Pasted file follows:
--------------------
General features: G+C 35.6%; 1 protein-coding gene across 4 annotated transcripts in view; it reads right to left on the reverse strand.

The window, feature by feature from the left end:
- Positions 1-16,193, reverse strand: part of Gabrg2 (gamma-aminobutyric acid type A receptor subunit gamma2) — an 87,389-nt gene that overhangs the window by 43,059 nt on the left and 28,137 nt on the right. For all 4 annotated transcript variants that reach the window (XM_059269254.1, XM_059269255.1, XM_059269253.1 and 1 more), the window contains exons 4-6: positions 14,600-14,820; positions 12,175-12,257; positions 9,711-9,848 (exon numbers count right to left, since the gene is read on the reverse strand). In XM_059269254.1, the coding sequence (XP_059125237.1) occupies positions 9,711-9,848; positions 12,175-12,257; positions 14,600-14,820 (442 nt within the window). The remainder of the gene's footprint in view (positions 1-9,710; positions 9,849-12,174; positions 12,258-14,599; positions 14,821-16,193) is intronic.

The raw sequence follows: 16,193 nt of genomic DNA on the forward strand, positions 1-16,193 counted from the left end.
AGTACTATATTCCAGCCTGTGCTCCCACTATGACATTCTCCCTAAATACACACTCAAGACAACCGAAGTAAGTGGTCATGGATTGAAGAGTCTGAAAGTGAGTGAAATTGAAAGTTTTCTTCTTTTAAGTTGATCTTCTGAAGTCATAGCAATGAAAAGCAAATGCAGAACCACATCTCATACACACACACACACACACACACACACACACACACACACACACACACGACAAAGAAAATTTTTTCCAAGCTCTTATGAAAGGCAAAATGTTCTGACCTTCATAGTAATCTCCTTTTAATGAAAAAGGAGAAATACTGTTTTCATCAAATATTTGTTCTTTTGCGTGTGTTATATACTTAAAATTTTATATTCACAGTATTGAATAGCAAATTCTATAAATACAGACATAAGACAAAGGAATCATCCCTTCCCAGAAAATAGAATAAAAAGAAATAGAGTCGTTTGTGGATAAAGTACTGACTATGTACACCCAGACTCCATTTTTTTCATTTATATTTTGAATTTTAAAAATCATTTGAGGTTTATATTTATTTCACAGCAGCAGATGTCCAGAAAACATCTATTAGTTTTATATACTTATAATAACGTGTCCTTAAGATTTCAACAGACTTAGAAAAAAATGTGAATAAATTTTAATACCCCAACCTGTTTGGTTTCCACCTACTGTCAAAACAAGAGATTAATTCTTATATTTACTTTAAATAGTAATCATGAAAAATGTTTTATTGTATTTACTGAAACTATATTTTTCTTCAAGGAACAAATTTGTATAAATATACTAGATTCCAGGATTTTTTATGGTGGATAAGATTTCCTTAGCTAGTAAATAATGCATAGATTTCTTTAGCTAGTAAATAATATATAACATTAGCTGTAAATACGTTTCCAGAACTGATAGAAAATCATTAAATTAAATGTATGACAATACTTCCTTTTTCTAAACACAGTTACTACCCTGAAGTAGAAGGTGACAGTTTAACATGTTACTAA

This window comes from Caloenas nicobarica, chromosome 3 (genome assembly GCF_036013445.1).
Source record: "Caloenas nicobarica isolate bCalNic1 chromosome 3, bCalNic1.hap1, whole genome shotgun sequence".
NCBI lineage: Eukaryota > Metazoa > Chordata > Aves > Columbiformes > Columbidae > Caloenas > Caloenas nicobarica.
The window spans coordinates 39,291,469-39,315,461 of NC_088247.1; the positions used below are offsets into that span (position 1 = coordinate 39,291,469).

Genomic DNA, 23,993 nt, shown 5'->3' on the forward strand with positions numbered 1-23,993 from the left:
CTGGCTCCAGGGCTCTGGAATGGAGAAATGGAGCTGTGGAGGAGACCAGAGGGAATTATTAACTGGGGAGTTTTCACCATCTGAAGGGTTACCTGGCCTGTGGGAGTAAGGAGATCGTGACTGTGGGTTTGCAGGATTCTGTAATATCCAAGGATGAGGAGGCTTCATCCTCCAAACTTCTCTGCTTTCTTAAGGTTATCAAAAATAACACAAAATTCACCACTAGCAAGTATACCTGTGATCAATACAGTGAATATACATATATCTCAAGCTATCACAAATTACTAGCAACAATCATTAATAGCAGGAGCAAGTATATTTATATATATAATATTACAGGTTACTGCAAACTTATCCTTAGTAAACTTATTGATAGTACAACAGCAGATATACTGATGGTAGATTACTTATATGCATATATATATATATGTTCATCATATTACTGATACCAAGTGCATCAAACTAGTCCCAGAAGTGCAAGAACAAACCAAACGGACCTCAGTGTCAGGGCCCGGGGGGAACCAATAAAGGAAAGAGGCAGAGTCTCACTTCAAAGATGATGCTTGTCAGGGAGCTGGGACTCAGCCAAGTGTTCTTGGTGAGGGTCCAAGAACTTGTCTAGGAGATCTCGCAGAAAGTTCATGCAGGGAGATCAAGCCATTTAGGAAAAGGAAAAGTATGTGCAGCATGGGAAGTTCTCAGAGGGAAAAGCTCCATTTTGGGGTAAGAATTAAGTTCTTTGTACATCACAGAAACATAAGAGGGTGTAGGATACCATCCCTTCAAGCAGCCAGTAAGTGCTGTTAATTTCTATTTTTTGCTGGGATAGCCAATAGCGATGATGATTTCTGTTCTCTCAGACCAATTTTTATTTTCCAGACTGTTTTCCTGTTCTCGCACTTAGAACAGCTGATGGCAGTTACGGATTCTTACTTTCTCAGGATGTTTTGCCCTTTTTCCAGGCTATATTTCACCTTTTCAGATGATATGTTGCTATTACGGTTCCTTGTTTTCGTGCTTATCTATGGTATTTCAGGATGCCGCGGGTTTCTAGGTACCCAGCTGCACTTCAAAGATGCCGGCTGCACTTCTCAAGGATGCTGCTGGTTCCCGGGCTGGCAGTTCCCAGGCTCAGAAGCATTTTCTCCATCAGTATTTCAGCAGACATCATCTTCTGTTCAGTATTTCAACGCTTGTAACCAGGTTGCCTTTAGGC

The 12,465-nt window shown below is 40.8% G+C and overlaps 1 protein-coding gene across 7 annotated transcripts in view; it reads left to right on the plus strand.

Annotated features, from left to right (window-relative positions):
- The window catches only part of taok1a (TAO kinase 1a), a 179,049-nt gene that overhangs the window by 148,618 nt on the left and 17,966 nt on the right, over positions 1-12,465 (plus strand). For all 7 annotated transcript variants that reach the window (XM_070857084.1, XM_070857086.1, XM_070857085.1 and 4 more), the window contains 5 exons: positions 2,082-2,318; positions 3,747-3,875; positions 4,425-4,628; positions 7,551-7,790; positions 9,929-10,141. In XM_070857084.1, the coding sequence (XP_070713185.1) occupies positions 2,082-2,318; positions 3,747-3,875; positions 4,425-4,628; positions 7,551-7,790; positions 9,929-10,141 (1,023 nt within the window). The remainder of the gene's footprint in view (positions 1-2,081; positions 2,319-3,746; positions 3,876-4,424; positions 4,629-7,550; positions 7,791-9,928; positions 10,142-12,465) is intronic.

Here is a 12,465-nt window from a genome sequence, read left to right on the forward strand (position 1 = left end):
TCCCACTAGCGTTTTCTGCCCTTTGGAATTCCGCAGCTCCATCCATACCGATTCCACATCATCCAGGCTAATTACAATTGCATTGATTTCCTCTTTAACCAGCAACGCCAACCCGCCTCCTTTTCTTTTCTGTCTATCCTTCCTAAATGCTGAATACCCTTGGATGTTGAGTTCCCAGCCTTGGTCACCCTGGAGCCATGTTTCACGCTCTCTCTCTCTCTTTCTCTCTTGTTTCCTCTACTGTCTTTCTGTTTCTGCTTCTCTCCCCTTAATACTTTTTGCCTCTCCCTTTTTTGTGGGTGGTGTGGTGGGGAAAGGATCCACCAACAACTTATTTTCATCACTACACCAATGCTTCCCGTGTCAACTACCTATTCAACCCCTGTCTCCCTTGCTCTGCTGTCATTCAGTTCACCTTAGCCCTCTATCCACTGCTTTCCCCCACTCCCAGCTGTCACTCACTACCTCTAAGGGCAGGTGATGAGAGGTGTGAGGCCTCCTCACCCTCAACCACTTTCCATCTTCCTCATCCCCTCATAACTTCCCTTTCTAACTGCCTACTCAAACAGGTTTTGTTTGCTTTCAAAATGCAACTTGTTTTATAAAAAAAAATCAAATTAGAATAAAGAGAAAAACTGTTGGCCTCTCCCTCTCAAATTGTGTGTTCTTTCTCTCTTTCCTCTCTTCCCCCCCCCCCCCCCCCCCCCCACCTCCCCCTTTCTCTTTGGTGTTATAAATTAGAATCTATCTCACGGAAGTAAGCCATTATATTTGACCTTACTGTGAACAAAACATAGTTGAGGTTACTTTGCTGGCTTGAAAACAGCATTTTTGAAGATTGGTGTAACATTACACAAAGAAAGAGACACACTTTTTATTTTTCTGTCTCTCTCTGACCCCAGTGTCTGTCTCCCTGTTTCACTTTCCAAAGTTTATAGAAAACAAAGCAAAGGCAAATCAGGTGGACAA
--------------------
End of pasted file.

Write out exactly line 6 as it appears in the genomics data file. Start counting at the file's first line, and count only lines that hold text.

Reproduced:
This window comes from Caloenas nicobarica, chromosome 3 (genome assembly GCF_036013445.1).